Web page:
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Which of the following is true about indigenous education in India in early 19th century?

I. Schools were run with contribution from local rich man

II. Curriculum focused on classical languages and classical traditions

1. Only I
2. Only II
3. Neither I nor II
4. Both I and II

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Correct Answer - Option 4 : Both I and II

Indigenous education refers to the teaching of indigenous knowledge, models, methods, and content by using formal or non-formal educational systems. Indigenous education was prevalent at the advent of the Britishers. 

Some of the characteristics of Indigenous education:

  • Indigenous education was imparted at home, in temples, pathshalas, tols, chatuspadis, maktabs, madrassas, and gurukuls.
  • During that period, knowledge was considered pious hence no fee was charged. Contributions to education were considered the highest form of donation. Financial support came from rich merchants, wealthy parents, and society.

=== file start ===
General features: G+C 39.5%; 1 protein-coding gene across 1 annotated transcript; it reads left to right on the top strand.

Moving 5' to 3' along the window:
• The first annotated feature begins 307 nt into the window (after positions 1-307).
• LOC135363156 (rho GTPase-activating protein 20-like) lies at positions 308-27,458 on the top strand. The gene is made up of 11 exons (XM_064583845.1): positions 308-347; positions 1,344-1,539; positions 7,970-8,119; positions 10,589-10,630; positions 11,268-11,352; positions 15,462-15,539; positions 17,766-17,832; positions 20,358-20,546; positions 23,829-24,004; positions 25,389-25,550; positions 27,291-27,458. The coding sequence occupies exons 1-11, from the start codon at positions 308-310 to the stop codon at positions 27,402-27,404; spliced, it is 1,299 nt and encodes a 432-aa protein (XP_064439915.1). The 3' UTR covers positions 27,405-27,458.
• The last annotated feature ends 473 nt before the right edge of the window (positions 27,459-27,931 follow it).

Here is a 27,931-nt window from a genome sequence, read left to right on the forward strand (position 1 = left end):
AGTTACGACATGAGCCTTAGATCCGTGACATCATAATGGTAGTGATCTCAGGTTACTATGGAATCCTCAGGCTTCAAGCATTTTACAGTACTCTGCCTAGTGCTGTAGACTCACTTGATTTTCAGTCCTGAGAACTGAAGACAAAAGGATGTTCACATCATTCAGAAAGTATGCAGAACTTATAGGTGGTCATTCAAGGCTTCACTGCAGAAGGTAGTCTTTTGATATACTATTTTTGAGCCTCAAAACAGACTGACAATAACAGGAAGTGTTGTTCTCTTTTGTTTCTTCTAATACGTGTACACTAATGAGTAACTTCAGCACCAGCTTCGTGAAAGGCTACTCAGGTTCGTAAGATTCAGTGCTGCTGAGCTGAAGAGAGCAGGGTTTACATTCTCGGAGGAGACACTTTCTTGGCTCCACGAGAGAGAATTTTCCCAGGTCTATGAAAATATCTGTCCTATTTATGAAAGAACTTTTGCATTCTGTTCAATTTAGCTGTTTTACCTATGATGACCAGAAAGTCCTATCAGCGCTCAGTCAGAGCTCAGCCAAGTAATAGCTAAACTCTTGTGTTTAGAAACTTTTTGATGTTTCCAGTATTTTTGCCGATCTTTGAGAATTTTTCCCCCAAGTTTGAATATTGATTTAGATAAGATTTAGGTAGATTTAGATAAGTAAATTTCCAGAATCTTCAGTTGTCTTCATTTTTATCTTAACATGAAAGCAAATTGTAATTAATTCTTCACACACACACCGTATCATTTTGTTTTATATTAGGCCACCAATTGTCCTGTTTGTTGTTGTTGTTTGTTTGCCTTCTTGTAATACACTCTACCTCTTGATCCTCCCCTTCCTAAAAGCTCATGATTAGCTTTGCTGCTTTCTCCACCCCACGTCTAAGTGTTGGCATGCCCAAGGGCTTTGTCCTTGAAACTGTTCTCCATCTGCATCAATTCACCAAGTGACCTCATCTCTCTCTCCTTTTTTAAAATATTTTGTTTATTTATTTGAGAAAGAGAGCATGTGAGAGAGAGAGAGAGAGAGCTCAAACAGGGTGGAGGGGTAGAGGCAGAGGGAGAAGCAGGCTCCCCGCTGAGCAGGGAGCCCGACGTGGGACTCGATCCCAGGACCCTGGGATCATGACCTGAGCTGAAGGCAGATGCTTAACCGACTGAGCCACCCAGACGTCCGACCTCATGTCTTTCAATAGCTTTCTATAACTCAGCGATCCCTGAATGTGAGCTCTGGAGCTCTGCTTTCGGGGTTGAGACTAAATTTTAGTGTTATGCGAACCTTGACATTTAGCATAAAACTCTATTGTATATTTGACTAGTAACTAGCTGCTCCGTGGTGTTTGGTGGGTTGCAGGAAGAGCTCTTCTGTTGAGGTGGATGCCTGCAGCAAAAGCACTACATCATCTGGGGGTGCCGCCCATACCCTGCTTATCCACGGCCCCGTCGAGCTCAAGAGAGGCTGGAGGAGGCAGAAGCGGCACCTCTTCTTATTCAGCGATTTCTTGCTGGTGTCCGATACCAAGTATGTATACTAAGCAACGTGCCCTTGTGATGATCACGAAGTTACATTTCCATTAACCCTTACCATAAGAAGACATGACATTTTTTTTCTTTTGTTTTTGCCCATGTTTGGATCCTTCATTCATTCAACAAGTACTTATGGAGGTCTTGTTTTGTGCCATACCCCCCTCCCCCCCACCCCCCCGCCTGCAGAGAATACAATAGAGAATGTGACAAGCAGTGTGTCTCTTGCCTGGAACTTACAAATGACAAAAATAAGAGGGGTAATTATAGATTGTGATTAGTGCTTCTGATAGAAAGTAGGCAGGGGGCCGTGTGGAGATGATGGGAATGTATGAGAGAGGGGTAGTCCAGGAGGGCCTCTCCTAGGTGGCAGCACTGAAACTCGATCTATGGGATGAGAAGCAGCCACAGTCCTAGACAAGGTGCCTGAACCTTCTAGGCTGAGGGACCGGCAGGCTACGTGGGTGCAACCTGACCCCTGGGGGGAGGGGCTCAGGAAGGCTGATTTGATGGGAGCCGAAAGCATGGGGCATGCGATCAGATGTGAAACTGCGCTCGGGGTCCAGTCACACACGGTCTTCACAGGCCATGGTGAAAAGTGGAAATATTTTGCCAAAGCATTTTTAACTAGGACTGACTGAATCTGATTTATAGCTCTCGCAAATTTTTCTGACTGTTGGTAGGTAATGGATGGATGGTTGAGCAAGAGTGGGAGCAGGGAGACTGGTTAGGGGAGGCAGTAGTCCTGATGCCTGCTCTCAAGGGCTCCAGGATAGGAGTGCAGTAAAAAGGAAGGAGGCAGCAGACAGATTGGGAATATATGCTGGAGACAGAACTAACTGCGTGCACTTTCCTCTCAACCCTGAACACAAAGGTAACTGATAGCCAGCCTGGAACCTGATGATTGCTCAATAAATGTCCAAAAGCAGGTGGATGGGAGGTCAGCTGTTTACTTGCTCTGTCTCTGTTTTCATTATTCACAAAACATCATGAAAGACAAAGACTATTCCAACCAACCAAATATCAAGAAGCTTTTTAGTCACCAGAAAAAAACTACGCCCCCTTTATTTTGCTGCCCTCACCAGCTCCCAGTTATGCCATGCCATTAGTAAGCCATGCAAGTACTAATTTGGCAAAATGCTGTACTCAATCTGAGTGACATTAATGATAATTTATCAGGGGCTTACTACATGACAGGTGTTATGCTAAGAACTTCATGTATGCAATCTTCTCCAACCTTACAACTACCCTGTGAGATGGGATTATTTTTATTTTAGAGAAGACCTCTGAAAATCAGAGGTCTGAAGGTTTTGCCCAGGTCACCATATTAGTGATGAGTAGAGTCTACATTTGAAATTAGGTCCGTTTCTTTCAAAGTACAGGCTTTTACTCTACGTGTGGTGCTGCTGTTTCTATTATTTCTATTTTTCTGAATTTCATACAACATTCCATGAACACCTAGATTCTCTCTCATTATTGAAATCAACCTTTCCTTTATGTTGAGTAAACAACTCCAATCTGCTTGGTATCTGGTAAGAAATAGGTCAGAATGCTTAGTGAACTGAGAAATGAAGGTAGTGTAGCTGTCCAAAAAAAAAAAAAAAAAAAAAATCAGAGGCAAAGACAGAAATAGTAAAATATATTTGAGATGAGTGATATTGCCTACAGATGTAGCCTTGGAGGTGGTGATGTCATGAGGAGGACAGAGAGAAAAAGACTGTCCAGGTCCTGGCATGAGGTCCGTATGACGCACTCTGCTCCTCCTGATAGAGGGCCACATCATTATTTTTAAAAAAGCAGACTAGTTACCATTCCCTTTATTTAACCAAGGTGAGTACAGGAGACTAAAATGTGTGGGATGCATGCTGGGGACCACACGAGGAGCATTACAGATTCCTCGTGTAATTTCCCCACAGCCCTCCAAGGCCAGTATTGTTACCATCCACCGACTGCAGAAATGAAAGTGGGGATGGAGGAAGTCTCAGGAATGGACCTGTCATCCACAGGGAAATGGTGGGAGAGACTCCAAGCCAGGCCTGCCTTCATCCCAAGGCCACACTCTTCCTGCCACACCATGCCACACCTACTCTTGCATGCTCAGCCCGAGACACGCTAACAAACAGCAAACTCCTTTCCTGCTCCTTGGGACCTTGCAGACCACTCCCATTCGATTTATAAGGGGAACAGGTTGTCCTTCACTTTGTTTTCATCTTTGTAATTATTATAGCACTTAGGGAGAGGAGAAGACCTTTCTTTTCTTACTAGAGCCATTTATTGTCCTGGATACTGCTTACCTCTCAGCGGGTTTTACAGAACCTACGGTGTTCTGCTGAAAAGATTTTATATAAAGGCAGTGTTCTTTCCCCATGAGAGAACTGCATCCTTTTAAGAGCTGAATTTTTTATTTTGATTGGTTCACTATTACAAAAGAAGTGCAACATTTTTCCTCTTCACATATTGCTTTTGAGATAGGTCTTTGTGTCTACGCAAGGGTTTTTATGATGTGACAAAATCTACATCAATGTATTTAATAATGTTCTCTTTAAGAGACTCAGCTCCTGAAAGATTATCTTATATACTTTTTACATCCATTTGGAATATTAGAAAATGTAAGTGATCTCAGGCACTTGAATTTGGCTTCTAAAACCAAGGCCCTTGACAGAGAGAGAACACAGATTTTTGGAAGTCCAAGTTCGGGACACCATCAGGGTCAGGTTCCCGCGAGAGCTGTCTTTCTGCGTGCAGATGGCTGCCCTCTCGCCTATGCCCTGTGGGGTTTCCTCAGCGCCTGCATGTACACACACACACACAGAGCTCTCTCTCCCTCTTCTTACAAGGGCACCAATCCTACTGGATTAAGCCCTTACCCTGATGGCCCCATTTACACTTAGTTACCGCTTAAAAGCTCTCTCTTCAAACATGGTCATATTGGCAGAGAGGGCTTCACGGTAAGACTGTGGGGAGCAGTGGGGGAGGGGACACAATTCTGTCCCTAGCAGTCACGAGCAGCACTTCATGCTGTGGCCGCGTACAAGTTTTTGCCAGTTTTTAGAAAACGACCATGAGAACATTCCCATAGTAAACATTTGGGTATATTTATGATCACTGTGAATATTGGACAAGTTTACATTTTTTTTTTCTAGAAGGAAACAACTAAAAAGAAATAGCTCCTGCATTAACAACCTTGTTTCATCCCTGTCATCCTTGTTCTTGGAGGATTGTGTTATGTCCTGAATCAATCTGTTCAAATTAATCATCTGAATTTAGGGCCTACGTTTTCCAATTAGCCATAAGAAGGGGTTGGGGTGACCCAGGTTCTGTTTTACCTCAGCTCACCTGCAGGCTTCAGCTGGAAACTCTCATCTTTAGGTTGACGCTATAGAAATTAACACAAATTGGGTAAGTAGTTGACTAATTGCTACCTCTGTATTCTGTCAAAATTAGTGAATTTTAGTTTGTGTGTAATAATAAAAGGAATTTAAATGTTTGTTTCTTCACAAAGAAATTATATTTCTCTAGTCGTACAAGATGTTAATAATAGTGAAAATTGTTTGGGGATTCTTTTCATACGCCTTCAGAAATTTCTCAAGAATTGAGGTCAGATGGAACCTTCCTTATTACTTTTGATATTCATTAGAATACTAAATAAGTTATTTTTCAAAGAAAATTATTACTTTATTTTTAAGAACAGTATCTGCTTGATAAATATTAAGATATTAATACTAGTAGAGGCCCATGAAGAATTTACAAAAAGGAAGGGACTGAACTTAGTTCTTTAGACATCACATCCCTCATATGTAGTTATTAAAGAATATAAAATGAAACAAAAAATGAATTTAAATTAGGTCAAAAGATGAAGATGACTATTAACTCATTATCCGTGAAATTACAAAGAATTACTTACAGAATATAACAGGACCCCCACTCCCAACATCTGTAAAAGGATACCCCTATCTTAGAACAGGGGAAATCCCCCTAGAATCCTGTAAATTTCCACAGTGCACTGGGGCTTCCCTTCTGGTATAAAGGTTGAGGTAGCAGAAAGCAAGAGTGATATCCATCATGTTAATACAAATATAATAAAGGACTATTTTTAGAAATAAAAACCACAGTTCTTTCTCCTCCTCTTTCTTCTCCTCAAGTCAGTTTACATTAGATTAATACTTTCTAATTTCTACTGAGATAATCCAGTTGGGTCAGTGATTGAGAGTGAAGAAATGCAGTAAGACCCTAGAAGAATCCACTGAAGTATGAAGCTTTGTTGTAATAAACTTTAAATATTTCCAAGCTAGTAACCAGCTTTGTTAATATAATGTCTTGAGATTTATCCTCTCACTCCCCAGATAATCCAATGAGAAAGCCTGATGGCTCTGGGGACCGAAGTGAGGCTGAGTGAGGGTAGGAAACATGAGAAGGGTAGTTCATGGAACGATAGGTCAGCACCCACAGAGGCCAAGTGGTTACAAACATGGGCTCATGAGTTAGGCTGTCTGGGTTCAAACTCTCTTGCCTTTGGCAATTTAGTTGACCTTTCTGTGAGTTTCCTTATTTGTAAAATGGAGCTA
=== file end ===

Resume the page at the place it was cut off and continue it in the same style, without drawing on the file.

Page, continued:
• The form, content, target group, place, coverage, support, organization, administration, and so on, differed widely from geographical area to area, from time to time, from kingdom to kingdom, from religion to religion, and from activity to activity.
  • The curriculum of indigenous education focused on classical languages and classical traditions.
  • They study different branches of liberal education, like grammar, literature, poetics, law, philosophy, and logic.
  • Education activities were, often, basically intended to promote the knowledge of social, religious, historical, political, medical, fine arts, and literary events and aspects.
  • Often both education and entertainment went hand in hand but not related to the economic strivings of the community.
  • Furthermore, these activities were scattered, organized, and administered by the small institutions under the control of religious communities or small groups of people enjoying the royal patronage in the local areas under the respective kingdoms.
  • Moreover, the transfer and exchange of information and knowledge, and the educational participation and interaction was more elitist, usually confined to only certain people of selected social classes or positions.

From the above, we can say that in indigenous education in India in the early 19th century schools were run with contributions from the local rich man and curriculum focused on classical languages and classical traditions.

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